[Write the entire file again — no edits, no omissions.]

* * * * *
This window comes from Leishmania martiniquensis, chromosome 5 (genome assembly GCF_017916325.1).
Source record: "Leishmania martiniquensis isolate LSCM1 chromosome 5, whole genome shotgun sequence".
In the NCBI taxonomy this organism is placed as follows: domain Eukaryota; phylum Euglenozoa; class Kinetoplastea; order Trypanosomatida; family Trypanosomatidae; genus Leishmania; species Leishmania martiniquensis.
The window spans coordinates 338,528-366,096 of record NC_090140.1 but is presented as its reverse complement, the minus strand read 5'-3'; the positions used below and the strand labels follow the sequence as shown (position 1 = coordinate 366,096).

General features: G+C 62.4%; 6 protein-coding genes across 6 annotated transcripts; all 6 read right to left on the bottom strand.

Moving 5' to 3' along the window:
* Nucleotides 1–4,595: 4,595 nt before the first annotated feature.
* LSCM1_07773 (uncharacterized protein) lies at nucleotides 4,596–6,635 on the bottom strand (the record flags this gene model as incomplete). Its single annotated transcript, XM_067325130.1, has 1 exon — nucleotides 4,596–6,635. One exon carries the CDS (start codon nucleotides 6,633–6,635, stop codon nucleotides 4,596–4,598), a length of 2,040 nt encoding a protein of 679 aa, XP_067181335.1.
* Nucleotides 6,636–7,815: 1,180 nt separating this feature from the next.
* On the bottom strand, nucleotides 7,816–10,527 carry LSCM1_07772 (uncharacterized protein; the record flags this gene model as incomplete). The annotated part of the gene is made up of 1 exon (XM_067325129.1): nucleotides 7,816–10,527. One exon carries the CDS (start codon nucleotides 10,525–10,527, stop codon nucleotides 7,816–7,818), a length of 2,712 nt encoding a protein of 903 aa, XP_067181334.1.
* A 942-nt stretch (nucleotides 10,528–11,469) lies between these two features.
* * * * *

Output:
This window comes from Leishmania martiniquensis, chromosome 5 (genome assembly GCF_017916325.1).
Source record: "Leishmania martiniquensis isolate LSCM1 chromosome 5, whole genome shotgun sequence".
In the NCBI taxonomy this organism is placed as follows: domain Eukaryota; phylum Euglenozoa; class Kinetoplastea; order Trypanosomatida; family Trypanosomatidae; genus Leishmania; species Leishmania martiniquensis.
The window spans coordinates 338,528-366,096 of record NC_090140.1 but is presented as its reverse complement, the minus strand read 5'-3'; the positions used below and the strand labels follow the sequence as shown (position 1 = coordinate 366,096).

General features: G+C 62.4%; 6 protein-coding genes across 6 annotated transcripts; all 6 read right to left on the bottom strand.

Moving 5' to 3' along the window:
* Nucleotides 1–4,595: 4,595 nt before the first annotated feature.
* LSCM1_07773 (uncharacterized protein) lies at nucleotides 4,596–6,635 on the bottom strand (the record flags this gene model as incomplete). Its single annotated transcript, XM_067325130.1, has 1 exon — nucleotides 4,596–6,635. One exon carries the CDS (start codon nucleotides 6,633–6,635, stop codon nucleotides 4,596–4,598), a length of 2,040 nt encoding a protein of 679 aa, XP_067181335.1.
* Nucleotides 6,636–7,815: 1,180 nt separating this feature from the next.
* On the bottom strand, nucleotides 7,816–10,527 carry LSCM1_07772 (uncharacterized protein; the record flags this gene model as incomplete). The annotated part of the gene is made up of 1 exon (XM_067325129.1): nucleotides 7,816–10,527. One exon carries the CDS (start codon nucleotides 10,525–10,527, stop codon nucleotides 7,816–7,818), a length of 2,712 nt encoding a protein of 903 aa, XP_067181334.1.
* A 942-nt stretch (nucleotides 10,528–11,469) lies between these two features.